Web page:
UK PM Theresa May and European Commission President Jean-Claude Juncker. Photograph:( Reuters )
Juncker said again that the deal could not be renegotiated but he 'expressed his openness to add wording' to a parallel political declaration laying out ambitions for future EU-UK ties if London wants to seek a 'more ambitious' closer relationship after Brexit.
Britain and the EU agreed Thursday to hold more talks to try to avoid a no-deal Brexit, after a "robust" meeting between Prime Minister Theresa May and European Commission chief Jean-Claude Juncker.
A joint statement issued after the talks in Brussels said Juncker had again warned that November's withdrawal agreement could not be renegotiated -- after May came hoping to persuade Brussels to agree on the need to change the so-called "backstop" clause for the Irish border.
But Juncker "expressed his openness to add wording" to a parallel political declaration laying out ambitions for future EU-UK ties if London wants to seek a "more ambitious" closer relationship after Brexit.
In a sharp reminder of the urgency of finding a solution before Brexit day on March 29, Bank of England governor Mark Carney warned that Britain's economy was "not yet prepared" for a no-deal departure.
May came hoping to change the backstop so that Britain cannot be "trapped" in the bloc against its will -- and by doing so win over enough MPs at home to get the deal through parliament.
She reminded Juncker that the British parliament had mandated her to seek "a legally binding change to the terms of the backstop", but instead was offered a fresh round of talks. EU negotiator Michel Barnier will now meet British Brexit Minister Stephen Barclay in Strasbourg on Monday.
May herself will meet Juncker again before the end of February, a commission spokesman said.
A stony-faced May shook hands stiffly with Juncker as she arrived at commission headquarters, refusing to answer questions, but she was expected to make a statement later Thursday.
Expectations for the visit were already modest when, on Wednesday, EU kingpins Donald Tusk and Juncker torched May's prospects of winning changes to the withdrawal agreement.
Juncker told reporters May already knows and accepts that the Union will not reopen talks on the deal, while Tusk, who represents EU member governments as head of the European Council, triggered outrage across the Channel by damning pro-Brexit politicians for -- in his view -- recklessly failing to plan.
"I've been wondering what that special place in hell looks like, for those who promoted Brexit without even a sketch of a plan how to carry it out safely," Tusk said.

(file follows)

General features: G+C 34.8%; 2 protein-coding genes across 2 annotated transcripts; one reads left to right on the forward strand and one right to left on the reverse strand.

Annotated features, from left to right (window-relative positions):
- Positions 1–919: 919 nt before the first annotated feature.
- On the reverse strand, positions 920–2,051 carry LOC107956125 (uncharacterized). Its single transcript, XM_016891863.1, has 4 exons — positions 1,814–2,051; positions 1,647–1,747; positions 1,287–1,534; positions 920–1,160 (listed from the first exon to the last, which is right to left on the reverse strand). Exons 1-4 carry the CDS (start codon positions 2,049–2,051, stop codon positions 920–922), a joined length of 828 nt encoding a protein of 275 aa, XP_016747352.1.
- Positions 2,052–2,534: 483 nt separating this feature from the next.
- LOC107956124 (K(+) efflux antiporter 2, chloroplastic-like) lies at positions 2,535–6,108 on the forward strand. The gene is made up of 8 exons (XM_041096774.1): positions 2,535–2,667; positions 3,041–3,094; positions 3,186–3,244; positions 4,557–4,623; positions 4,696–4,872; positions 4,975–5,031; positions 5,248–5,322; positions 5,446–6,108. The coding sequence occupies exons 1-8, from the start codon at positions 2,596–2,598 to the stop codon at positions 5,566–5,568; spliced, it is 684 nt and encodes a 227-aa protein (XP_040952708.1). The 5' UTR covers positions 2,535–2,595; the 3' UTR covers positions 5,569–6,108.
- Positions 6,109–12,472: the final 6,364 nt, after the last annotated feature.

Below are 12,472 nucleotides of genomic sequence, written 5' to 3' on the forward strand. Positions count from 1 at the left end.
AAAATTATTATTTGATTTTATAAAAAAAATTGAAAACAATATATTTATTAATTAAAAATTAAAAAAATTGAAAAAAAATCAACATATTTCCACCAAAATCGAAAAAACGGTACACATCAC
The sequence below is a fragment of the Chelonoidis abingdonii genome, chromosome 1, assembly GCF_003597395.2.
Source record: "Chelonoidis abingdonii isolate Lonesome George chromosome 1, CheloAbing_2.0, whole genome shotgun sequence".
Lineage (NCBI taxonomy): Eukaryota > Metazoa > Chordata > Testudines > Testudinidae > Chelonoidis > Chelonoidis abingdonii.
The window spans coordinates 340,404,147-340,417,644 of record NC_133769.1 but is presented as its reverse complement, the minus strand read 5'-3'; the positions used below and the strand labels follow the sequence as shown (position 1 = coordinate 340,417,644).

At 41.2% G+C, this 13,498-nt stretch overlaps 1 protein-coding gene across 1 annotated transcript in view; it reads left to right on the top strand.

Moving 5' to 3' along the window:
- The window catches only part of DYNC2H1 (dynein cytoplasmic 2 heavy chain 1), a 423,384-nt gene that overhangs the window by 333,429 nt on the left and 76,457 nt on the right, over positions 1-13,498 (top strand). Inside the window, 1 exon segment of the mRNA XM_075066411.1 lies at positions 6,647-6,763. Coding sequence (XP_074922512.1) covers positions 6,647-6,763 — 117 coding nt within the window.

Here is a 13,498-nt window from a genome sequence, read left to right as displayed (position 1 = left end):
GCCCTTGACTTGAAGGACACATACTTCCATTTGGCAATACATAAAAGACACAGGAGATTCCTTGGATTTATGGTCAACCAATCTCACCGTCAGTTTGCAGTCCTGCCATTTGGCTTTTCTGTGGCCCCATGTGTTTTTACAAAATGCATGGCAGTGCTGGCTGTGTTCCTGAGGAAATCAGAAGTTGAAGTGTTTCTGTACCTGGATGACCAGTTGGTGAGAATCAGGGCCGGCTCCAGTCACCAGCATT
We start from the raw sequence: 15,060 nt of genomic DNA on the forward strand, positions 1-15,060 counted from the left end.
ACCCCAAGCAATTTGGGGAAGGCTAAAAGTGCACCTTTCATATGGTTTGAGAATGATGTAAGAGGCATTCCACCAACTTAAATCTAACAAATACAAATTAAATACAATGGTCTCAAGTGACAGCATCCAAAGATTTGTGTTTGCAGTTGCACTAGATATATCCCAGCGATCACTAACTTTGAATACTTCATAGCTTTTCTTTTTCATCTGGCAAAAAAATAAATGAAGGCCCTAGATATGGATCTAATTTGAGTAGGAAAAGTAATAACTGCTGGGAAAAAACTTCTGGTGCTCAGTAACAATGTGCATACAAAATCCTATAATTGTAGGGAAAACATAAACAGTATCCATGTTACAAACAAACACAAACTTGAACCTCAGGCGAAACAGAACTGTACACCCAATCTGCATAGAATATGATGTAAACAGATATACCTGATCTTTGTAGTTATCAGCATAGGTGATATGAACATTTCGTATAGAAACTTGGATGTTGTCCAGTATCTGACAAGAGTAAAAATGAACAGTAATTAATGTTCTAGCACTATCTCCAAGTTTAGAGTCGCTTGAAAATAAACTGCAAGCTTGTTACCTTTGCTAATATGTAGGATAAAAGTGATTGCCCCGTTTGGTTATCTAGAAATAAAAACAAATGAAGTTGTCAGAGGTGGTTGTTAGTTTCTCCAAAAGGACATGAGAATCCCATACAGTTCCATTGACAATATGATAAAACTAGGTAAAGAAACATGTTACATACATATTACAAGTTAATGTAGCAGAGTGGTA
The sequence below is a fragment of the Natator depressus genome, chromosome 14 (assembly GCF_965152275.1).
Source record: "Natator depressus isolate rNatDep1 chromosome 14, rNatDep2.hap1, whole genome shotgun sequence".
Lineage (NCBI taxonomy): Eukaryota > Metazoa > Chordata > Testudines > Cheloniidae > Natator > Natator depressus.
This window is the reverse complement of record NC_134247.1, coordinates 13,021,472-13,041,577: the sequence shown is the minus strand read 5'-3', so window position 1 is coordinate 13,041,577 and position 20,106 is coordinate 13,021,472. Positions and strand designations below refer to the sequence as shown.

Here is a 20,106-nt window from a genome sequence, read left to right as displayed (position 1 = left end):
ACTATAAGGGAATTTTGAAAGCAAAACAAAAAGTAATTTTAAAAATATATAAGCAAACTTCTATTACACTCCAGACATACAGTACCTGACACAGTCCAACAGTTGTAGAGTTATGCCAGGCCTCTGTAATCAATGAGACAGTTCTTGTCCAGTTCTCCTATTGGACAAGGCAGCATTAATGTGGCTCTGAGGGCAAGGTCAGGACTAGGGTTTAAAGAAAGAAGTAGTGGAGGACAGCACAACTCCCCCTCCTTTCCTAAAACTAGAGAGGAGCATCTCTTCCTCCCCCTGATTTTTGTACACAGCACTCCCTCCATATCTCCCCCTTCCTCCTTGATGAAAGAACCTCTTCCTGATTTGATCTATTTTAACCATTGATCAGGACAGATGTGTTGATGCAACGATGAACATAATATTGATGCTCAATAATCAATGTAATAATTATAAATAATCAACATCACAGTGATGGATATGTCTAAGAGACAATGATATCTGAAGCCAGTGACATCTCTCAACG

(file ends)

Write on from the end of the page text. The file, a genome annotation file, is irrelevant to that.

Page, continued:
- 'Don't gamble with peace' -
But even this latest demonstration of EU unity did not deter Downing Street, which insisted May's top priority on the trip was to "find a way to guarantee we cannot, and will not, be trapped in the backstop".
Number 10 said that because the British parliament rejected the deal, May must seek material changes to the accord or see it fail.
The impasse in Brussels has deepened fears that Britain could crash out of the EU without a deal on March 29, disrupting trade and supplies to manufacturing.
May has exasperated EU leaders by repeatedly coming to Brussels without detailed proposals to solve the Brexit deadlock, and Tusk warned her he expected her to bring "a realistic suggestion on how to end the impasse".
Jeremy Corbyn, the leader of the main opposition Labour party, wrote to May on Thursday setting out his five conditions for backing her on Brexit -- including the UK staying in the EU's customs union.
While his demands will not be palatable to many in May's Conservative party -- not least because of the deeply entrenched tribalism of British politics -- it suggests there may be room for manoeuvre, if not yet a clear path to a cross-party deal.
After seeing Tusk and Juncker on Thursday, May will have dinner with her Irish counterpart Leo Varadkar Dublin on Friday.
Varadkar, whose government has stressed the importance of maintaining an open border between Ireland and Northern Ireland after Brexit, said recent "instability in British politics" showed why a backstop was essential.
On Wednesday, May discussed the issue with Northern Irish leaders in the British province.
Last month, the House of Commons overwhelmingly rejected the Brexit deal that May had negotiated with the EU after 18 months of painstaking diplomacy.
May is now looking into changes to satisfy her MPs, who fear the backstop would keep Britain indefinitely tied to EU rules with even closer alignment for Northern Ireland.
May's spokesman stressed that she was not coming to Brussels to ask for more time and remained determined to deliver a Brexit deal before the March 29 deadline.